Power and politics in UK mental health services

Hurford, G., 2001. Power and politics in UK mental health services. PhD, Nottingham Trent University.

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This thesis explores the way that policy has worked in UK mental health services, over the last twenty years. It constructs a framework for analysing three stages of policy making: namely policy initiation, policy formulation and policy implementation. Three levels of policy activity are also identified; these are located at the Macro, national level, the Meso, district health authority (DHA) level and the Micro, provider level. A matrix is then built up that facilitates an exploration of policy activity within and between these stages and levels. The study looked at the policy activity of managers and civil servants in the Department of Health, four DHAs and four provider units, as well as two mental health pressure groups. Research methods included participant observation, interviews, documentary analysis and questionnaires. The main findings of the study are that, historically, no level has held a monopoly on power or influence in the policy process, that the hitherto unsung role of the Meso level has been crucial for policy success, and that managers' abilities to shape their organisations decline above the Meso level. Since a new Labour Government came to power in 1997, however, the Macro level has begun to dominate the policy process. The ensuing 'top down' approach to policy formulation is ensuring uniformity of service, but may be stifling creativity. Policy activity is becoming less than the sum of its parts.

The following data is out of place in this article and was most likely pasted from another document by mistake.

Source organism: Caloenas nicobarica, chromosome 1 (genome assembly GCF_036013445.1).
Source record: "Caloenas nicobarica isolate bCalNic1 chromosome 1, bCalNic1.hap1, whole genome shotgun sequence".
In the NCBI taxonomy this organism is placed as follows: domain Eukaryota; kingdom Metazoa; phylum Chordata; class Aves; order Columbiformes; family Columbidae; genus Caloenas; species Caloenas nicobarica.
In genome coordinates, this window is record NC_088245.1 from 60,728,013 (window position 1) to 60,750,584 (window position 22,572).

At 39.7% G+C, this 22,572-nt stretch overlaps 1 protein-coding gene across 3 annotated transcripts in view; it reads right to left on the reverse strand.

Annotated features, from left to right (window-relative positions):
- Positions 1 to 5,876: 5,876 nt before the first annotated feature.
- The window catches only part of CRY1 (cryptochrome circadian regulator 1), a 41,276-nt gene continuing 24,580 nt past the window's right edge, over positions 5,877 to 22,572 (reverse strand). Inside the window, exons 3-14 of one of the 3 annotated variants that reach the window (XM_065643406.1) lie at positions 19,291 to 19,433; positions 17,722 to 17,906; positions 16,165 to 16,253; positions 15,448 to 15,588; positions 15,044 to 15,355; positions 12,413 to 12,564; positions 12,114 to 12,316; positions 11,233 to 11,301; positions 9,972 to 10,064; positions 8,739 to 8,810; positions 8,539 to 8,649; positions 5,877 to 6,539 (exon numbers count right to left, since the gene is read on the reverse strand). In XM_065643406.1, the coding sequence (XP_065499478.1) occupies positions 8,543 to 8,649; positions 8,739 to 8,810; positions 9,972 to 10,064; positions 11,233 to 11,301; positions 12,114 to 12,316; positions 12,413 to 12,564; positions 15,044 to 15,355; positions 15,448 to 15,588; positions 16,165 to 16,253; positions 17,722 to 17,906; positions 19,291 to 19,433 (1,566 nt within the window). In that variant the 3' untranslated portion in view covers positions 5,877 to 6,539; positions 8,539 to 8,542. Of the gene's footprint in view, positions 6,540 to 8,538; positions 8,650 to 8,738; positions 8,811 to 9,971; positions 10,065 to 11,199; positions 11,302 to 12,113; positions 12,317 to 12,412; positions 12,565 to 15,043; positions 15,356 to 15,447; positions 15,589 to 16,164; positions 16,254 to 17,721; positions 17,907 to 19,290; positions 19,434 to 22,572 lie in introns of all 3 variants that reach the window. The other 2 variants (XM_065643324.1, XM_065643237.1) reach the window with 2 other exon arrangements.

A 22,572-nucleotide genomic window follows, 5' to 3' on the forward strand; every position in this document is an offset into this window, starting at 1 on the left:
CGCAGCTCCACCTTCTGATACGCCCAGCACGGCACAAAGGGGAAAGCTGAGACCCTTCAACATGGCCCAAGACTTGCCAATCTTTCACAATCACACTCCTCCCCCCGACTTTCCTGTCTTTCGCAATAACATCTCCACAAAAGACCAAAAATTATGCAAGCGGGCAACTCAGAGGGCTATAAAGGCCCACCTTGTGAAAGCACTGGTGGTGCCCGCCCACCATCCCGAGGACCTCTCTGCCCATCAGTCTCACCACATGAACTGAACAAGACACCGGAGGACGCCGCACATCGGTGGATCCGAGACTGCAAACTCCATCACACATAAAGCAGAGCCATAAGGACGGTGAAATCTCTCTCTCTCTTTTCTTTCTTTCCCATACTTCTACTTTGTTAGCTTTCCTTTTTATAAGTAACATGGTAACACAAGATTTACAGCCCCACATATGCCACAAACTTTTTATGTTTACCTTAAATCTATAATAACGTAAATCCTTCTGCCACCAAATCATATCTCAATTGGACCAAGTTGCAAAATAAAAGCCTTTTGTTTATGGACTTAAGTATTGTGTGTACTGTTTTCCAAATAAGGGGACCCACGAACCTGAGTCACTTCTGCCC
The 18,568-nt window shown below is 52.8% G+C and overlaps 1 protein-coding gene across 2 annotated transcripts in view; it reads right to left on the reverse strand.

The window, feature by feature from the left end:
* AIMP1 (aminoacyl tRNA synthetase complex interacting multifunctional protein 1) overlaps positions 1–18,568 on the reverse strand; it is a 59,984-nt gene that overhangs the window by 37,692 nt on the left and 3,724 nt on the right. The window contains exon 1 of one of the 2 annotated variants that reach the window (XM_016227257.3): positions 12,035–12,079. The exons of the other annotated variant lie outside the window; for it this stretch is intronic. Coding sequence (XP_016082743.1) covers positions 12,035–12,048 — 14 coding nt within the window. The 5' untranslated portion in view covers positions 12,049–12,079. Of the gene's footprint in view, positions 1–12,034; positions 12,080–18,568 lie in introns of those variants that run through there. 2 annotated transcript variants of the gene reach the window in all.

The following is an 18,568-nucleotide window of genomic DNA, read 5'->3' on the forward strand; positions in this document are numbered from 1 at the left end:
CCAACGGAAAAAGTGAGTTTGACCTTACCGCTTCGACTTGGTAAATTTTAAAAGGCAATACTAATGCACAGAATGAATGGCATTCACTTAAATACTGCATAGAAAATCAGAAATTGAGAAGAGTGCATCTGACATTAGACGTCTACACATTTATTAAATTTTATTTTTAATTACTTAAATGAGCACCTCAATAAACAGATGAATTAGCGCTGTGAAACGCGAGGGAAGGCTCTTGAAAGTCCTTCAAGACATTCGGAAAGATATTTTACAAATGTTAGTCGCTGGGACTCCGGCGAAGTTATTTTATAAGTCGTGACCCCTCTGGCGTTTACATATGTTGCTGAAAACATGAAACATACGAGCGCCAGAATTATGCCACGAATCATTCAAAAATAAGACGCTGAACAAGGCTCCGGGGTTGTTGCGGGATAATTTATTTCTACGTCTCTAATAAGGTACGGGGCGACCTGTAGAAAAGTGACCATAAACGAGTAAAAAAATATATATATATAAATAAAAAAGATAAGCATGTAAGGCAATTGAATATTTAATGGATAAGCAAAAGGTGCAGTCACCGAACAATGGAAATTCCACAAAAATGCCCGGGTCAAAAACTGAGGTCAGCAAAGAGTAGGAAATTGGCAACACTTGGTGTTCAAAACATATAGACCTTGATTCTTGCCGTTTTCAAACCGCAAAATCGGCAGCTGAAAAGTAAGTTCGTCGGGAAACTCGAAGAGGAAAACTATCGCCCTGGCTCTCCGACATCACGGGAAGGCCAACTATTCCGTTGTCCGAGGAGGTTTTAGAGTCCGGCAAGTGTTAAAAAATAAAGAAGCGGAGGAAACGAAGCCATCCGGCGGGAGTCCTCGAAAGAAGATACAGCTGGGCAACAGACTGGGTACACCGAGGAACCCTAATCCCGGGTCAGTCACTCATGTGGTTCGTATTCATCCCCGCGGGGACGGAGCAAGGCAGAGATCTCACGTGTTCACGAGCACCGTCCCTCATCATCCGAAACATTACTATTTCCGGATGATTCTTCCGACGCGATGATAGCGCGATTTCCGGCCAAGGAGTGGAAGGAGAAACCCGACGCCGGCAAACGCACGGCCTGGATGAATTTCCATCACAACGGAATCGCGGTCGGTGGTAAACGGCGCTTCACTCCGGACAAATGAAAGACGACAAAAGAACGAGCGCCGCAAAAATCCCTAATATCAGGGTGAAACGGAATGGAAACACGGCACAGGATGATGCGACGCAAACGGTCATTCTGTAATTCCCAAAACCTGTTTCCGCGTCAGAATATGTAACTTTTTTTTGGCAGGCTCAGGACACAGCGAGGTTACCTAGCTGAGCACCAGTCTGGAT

Item Type: Thesis
Creators: Hurford, G.
Date: 2001
ISBN: 9781369314311
Divisions: Schools > School of Social Sciences
Record created by: Linda Sullivan
Date Added: 18 Sep 2020 10:50
Last Modified: 26 Jul 2023 12:35
URI: https://irep.ntu.ac.uk/id/eprint/40805

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